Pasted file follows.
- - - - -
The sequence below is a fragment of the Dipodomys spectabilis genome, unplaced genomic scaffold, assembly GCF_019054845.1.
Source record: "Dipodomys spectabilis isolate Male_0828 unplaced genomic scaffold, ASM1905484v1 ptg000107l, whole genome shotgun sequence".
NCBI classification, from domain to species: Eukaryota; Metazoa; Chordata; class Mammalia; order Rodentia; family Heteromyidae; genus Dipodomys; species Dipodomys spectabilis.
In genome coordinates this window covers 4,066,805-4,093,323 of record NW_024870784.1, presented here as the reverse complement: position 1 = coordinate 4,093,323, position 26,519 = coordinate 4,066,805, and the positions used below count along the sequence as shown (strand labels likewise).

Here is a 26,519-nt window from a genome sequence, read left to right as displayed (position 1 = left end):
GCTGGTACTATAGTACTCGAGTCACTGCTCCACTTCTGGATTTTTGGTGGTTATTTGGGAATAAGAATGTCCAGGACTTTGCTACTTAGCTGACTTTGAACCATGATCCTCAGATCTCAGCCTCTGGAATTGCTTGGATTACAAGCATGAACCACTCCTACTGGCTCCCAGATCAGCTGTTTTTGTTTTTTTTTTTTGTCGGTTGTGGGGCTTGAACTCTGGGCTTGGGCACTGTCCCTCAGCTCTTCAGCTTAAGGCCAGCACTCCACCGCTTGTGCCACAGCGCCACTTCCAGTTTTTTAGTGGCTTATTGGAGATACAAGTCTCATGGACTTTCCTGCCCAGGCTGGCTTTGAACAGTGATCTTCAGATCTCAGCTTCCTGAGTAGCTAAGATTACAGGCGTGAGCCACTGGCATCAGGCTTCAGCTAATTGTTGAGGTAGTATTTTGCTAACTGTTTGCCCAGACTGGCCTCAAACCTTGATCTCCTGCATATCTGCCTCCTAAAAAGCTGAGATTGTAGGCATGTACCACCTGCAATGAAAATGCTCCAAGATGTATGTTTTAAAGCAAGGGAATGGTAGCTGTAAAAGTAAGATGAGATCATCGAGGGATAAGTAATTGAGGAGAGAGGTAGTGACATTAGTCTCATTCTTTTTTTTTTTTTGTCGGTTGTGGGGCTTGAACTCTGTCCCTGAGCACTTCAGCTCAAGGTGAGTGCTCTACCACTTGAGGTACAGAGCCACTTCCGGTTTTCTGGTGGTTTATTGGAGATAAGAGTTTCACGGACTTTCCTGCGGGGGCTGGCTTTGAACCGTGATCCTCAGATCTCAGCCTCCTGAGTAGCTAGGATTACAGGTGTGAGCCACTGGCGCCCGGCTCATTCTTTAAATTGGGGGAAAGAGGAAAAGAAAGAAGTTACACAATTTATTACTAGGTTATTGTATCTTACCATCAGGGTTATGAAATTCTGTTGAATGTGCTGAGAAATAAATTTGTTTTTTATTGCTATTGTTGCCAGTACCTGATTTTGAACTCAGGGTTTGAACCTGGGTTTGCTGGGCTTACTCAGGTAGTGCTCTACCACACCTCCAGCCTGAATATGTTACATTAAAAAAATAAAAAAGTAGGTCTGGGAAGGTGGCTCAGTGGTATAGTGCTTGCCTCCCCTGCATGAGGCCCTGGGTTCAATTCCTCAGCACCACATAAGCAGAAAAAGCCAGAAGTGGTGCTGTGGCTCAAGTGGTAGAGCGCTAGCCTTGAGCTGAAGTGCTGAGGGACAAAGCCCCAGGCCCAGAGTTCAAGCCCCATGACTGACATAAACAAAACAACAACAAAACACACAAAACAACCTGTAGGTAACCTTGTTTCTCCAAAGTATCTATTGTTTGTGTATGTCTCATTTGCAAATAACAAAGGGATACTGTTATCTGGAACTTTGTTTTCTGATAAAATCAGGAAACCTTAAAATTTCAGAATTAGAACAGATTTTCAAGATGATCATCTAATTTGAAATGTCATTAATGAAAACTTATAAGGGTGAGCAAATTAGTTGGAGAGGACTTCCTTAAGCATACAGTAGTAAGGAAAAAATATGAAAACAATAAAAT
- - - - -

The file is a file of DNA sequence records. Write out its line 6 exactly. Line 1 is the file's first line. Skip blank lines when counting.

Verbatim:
GCTGGTACTATAGTACTCGAGTCACTGCTCCACTTCTGGATTTTTGGTGGTTATTTGGGAATAAGAATGTCCAGGACTTTGCTACTTAGCTGACTTTGAACCATGATCCTCAGATCTCAGCCTCTGGAATTGCTTGGATTACAAGCATGAACCACTCCTACTGGCTCCCAGATCAGCTGTTTTTGTTTTTTTTTTTTGTCGGTTGTGGGGCTTGAACTCTGGGCTTGGGCACTGTCCCTCAGCTCTTCAGCTTAAGGCCAGCACTCCACCGCTTGTGCCACAGCGCCACTTCCAGTTTTTTAGTGGCTTATTGGAGATACAAGTCTCATGGACTTTCCTGCCCAGGCTGGCTTTGAACAGTGATCTTCAGATCTCAGCTTCCTGAGTAGCTAAGATTACAGGCGTGAGCCACTGGCATCAGGCTTCAGCTAATTGTTGAGGTAGTATTTTGCTAACTGTTTGCCCAGACTGGCCTCAAACCTTGATCTCCTGCATATCTGCCTCCTAAAAAGCTGAGATTGTAGGCATGTACCACCTGCAATGAAAATGCTCCAAGATGTATGTTTTAAAGCAAGGGAATGGTAGCTGTAAAAGTAAGATGAGATCATCGAGGGATAAGTAATTGAGGAGAGAGGTAGTGACATTAGTCTCATTCTTTTTTTTTTTTTGTCGGTTGTGGGGCTTGAACTCTGTCCCTGAGCACTTCAGCTCAAGGTGAGTGCTCTACCACTTGAGGTACAGAGCCACTTCCGGTTTTCTGGTGGTTTATTGGAGATAAGAGTTTCACGGACTTTCCTGCGGGGGCTGGCTTTGAACCGTGATCCTCAGATCTCAGCCTCCTGAGTAGCTAGGATTACAGGTGTGAGCCACTGGCGCCCGGCTCATTCTTTAAATTGGGGGAAAGAGGAAAAGAAAGAAGTTACACAATTTATTACTAGGTTATTGTATCTTACCATCAGGGTTATGAAATTCTGTTGAATGTGCTGAGAAATAAATTTGTTTTTTATTGCTATTGTTGCCAGTACCTGATTTTGAACTCAGGGTTTGAACCTGGGTTTGCTGGGCTTACTCAGGTAGTGCTCTACCACACCTCCAGCCTGAATATGTTACATTAAAAAAATAAAAAAGTAGGTCTGGGAAGGTGGCTCAGTGGTATAGTGCTTGCCTCCCCTGCATGAGGCCCTGGGTTCAATTCCTCAGCACCACATAAGCAGAAAAAGCCAGAAGTGGTGCTGTGGCTCAAGTGGTAGAGCGCTAGCCTTGAGCTGAAGTGCTGAGGGACAAAGCCCCAGGCCCAGAGTTCAAGCCCCATGACTGACATAAACAAAACAACAACAAAACACACAAAACAACCTGTAGGTAACCTTGTTTCTCCAAAGTATCTATTGTTTGTGTATGTCTCATTTGCAAATAACAAAGGGATACTGTTATCTGGAACTTTGTTTTCTGATAAAATCAGGAAACCTTAAAATTTCAGAATTAGAACAGATTTTCAAGATGATCATCTAATTTGAAATGTCATTAATGAAAACTTATAAGGGTGAGCAAATTAGTTGGAGAGGACTTCCTTAAGCATACAGTAGTAAGGAAAAAATATGAAAACAATAAAAT